Commentary from Theatreforte--you can read the entire posting here:
Mr. Daisey makes a compelling argument, but I have to question one of his fundamental assumptions. He states:
"My piece is called HOW THEATER FAILED AMERICA because I am speaking about the responsibility the institution of theater has to America, how it has failed that responsibility, and how we are all implicated in this."
I'm confused because Mr. Daisey neglects to define his terms. What exactly is meant by "responsibility?" Is it an obligation to hire actors as full-time staff with an annual salary and benefits? Is it a duty to challenge, educate, and entertain American audiences? Is it a commitment to expand the formal and artistic boundaries of the medium? Is it all of the above?
That isn't neglect—I'm stating why the monologue has the title that it has. To get my full response, one has to refer to the monologue itself--that's the work that covers these questions at some length, addressing them both as policy and in deeper, emotional terms.
That said, I'll take a whack at a few of these off the top of my head, in brief.
What exactly is meant by "responsibility?" Is it an obligation to hire actors as full-time staff with an annual salary and benefits? Is it a duty to challenge, educate, and entertain American audiences? Is it a commitment to expand the formal and artistic boundaries of the medium? Is it all of the above?
It is all of the above, but not necessarily as narrowly as defined as it is above. Theater has multiple responsibilities, but the two facets I am mostly engaged with in HTFA concern the responsibility of theater to create a healthy, sustainable path for its artists to live and work, and the responsibility of theater to make itself a vital, relevant voice in public discourse. In both respects I believe theater has failed its responsibilities.
Additionally, Mr. Daisey does not define what he means by "the institution of American theater." Does he mean institutional theatre, which would include individual theatre companies? Or is he talking about theatre as an institution, which is a more abstract concept that indicts TCG, LORT, the American educational system, and the entire non-profit funding model from the NEA on down?
The shortest answer to this would be: yes. The slightly longer answer is that it is intimately tied into the institutionalization and corporatization of theater.
In terms of "America," this could include American cities, American performing artists, the American economy, American audiences, or all this and more.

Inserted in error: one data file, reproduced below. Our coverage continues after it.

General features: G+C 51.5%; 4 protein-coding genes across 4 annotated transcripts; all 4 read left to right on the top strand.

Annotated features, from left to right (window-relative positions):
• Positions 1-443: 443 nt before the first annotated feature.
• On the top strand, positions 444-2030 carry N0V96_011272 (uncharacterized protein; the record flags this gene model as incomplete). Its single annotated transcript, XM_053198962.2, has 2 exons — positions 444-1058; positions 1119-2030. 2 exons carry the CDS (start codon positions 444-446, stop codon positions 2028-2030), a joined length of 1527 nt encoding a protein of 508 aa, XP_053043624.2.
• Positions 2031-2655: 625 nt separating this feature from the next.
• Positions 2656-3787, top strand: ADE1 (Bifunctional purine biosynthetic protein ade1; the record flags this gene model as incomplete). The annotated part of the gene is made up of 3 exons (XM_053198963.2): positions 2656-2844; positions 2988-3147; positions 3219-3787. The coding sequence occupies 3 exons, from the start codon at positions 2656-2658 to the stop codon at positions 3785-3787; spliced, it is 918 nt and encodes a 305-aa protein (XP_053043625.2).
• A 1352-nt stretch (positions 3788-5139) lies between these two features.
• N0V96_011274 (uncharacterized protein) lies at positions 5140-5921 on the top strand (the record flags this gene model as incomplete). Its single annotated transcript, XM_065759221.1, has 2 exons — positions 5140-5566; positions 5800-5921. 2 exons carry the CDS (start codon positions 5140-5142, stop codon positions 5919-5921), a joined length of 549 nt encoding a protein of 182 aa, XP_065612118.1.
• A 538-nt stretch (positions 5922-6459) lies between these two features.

Again, the answer here would be: yes. It has failed America, by which I mean all of us in America—the country, the future of the country, take your pick.
These definitions matter because not all operating or funding models provide adequate attention or remedies to such a broad array of diverse components.
It matters little that not all models work for all situations--that's obvious. What is important is that currently all the dominant models run on the blood of the artists, and so long as they run this way we are all implicated in its failures. It's a huge enduring bias, and needs to be addressed, and it is present in every part of institutionalized American theater.
Some local actors may benefit from being hired as full-time staff in a traditional resident theatre model, but the ensemble model may be more effective in pushing the formal and artistic boundaries of the medium.
I'm not nearly as concerned with the "artistic level" of the end result--I will trust artists to work that out to the best of their abilities. I'm concerned that there is no security of any kind in the art of the theater, regardless of skill level, and that amount of cannibalism ruins good people, destroys the bond that would be created by communities who know and connect with the people they see on the stage, and generally sucks ass. That is a larger issue than any other, in my book, and its this destructiveness that
Now that the proverbial boat has been rocked, it's time for Mr. Daisey and others to get specific about a vision for American theatre and how to best achieve those goals.
In a word: no. Not for me.
I've already created a work that speaks and resonates about these issues, that engenders discussion, foments real discourse and has been lauded by many. I may CHOOSE to work on policy issues in my free time (of which I have vanishingly little) but I am certainly not CHARGED to do so. I have a calling, which I fulfill through my work. I do my part and more. I am an artist—I will nurture, hone, and refine it, and that is what I am responsible for because that is what I am.
Once I have time I'll be publishing a transcript of HOW THEATER FAILED AMERICA under a Creative Commons license, as well as audio. Note that this will involve giving my work away for free, even though I have no institution to fall back on—but I understand the shape of things today, and that ideas are more important than money. Ideas can be viral in a way that money never is, because money is ultimately an abstraction, while ideas...ideas are one of the highest forms of human expression. They *make* us human.
Since I am already expressing my vision, I think it's high time that ANY of the people who never write online to speak up with their visions for American theater. I want to hear from the administrators, the artistic directors, the movers and shakers...I'm busy with this work, so let them do their jobs and lead. It is, after all, what they are ostensibly paid for--show us that American theater has a backbone and prove me wrong.